Subway meeting to discuss tunneling under homes

View Subway route from Century City to Westwood in a larger map

As planning studies continue for the Westside Subway Extension, Metro officials have scheduled a public meeting for Tuesday, May 18, to discuss how they plan to route the train between Century City and Westwood.

For much of its planned route, the subway would be largely under big commercial streets — specifically Wilshire Boulevard. But the area between Century City and Westwood is largely residential, as the above Google map shows, and a few homeowners have asked a perfectly fair question: what’s it like to have a subway built under my house?

Click above to see a larger image.

First things first: At this point, Metro officials have not made a decision which route will be used, nor have they settled on the final locations of the stations. There are three basic routes under consideration, as seen in the map at right: the route that is farthest east that is the shortest distance; the  route that follows Santa Monica Boulevard to Westwood Boulevard is the longest.

That said, there are a couple of points worth making. There is more public support for a Century City station on Constellation, which is in the heart of Century City and also would have a higher number of riders, according to Metro projections. As for the route, it’s fair to say that the shortest route is the less expensive route — which is not a trivial factor when it comes to building mass transit in the L.A. area.

Finally, there are also issues involving how the subway tunnels would traverse  the Santa Monica Fault that generally runs  right along Santa Monica Boulevard in  this area (a map is after the jump). In case you were wondering, the current subway in Los Angeles traverses faults, as does the BART subway in the San Francisco area.

So what happens if the subway goes under a home?

The answer, Metro officials says, is hopefully nothing. The current Red and Purple line subways go under homes and if there have been any complaints, subway planning officials say they are unaware of them. One reason that noise and vibrations haven’t been a problem is that the subway in Los Angeles runs at depths of at least 30 feet, although often much deeper than that.

The United States Geological Survey produced this map showing earthquake faults in the Los Angeles Basin, including one that runs along Santa Monica Boulevard in the Century City area.

That means the top of the tunnel is at least 30 feet underground, meaning the tracks can be 20 feet lower. Another reason is the soil is relatively soft in the L.A. area compared to a place such as New York, where the subways are often just below street level and surrounded by hard granite rock which can exacerbate vibrations.

Still, one good reason to attend the meeting is to view preliminary parcel maps that show the three different routes under consideration. Metro officials will also discuss what the agency does if a subway is built under a home — and, yes, one thing they do is pay the homeowner for an easement.

The subway planning team at Metro is scheduled to release the draft environmental study on the project this summer and make recommendations to the agency’s Board of Directors on issues such as the route and station locations in the fall.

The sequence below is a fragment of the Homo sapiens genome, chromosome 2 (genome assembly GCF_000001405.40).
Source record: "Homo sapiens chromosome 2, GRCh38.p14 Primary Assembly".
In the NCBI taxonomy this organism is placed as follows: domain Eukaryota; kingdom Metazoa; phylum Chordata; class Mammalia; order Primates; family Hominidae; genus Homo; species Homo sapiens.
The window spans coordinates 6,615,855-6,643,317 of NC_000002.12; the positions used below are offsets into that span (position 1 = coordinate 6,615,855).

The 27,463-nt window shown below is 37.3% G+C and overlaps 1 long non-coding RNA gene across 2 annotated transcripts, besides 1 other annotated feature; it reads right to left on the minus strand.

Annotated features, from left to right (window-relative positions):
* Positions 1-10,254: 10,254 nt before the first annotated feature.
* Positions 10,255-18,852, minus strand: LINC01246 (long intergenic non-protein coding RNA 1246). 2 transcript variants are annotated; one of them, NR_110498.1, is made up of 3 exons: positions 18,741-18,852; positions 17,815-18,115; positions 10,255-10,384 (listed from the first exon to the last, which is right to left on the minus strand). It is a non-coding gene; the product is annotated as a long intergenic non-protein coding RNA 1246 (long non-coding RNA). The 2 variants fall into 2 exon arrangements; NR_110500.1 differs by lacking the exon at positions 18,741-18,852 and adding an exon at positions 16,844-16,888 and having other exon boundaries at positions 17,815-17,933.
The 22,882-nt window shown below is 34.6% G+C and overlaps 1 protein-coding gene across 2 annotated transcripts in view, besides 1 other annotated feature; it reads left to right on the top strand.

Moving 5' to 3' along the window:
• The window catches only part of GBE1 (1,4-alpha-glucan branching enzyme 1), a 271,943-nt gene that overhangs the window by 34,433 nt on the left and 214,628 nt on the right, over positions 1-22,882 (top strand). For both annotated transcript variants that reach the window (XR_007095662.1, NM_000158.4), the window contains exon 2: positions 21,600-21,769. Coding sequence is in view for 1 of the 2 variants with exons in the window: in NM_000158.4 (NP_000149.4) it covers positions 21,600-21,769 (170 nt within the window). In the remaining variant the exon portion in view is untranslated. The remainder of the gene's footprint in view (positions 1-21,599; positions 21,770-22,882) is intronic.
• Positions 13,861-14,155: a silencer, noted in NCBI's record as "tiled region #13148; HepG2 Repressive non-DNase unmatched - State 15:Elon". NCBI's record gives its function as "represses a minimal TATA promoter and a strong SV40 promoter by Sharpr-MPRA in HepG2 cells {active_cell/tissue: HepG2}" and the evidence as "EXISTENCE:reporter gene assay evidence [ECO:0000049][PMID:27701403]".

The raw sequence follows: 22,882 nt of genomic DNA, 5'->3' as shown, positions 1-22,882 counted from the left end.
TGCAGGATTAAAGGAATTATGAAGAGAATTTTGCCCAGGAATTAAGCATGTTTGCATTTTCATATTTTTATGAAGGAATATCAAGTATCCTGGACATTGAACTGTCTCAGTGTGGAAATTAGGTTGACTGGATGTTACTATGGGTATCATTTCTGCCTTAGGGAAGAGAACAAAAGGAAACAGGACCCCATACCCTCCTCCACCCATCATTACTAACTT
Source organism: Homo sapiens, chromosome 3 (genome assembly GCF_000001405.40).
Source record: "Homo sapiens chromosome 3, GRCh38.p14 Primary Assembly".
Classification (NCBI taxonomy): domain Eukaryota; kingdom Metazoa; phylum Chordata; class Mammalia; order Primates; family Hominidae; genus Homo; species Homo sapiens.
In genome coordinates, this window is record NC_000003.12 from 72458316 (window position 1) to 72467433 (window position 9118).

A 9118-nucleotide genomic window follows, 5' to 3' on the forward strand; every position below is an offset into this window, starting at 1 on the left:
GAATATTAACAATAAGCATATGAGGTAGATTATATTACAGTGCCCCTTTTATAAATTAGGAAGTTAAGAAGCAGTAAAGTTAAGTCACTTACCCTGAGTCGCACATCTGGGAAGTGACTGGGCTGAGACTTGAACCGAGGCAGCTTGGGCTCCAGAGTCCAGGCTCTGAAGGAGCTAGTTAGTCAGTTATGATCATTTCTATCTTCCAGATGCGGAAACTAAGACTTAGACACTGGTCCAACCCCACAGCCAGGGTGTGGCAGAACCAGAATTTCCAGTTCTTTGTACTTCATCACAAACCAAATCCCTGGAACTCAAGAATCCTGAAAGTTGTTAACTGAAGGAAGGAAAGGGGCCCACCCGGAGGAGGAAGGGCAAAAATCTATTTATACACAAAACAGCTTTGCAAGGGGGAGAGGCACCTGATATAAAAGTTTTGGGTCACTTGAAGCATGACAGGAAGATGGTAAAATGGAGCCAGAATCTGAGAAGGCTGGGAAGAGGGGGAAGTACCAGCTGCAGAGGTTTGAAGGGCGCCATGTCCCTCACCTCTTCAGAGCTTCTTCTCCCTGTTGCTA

Here’s a link to the “frequently asked questions” section of the Westside Subway Extension web page that covers many of the pertinent issues of planning for the line. The press release with meeting time and location is below.

Metro To Hold Special Community Meeting For Westside Subway Extension Project May 18

The Los Angeles County Metropolitan Transportation Authority (Metro) invites the public to a special community meeting on Tuesday, May 18 to hear an update on the proposed alignments linking the potential Century City and Westwood/UCLA stations being examined as part of the Westside Subway Extension Project environmental study now under review.

Since the station information meetings held in late 2009, Metro has further refined station and alignment details as part of its work on the Draft Environmental Impact Statement/Report.

The meeting is scheduled for Tuesday, May 18, 6 p.m. to 8 p.m., Westwood United Methodist Church – Fellowship Hall, 3rd Floor, 10497 Wilshire Boulevard, Los Angeles, CA 90024

The location is served by Metro Line 20.

Free parking is available below Belmont Village, the building east of the Sanctuary. From Wilshire Boulevard, use the Belmont Village driveway and proceed under the overhang to the underground parking lot. Park on levels P2, P3 or P4 and take the church elevator in the southwest corner of the parking lot. Signs will direct the public to the meeting room.

Special ADA accommodations are available to the public. All requests for reasonable accommodations must be made at least three working days (72 hours) in advance of the scheduled meeting date. Please telephone the project information line at 213.922.6934. The TDD line is 800-252-9040.

Metro anticipates releasing the Draft Environmental Impact Statement/Report for public comment in summer 2010. The agency’s Board will consider staff recommendations in the fall.

For additional information, visit the Westside Subway Extension project web site at Project information also can be found at The project information line is 213-922-6934.

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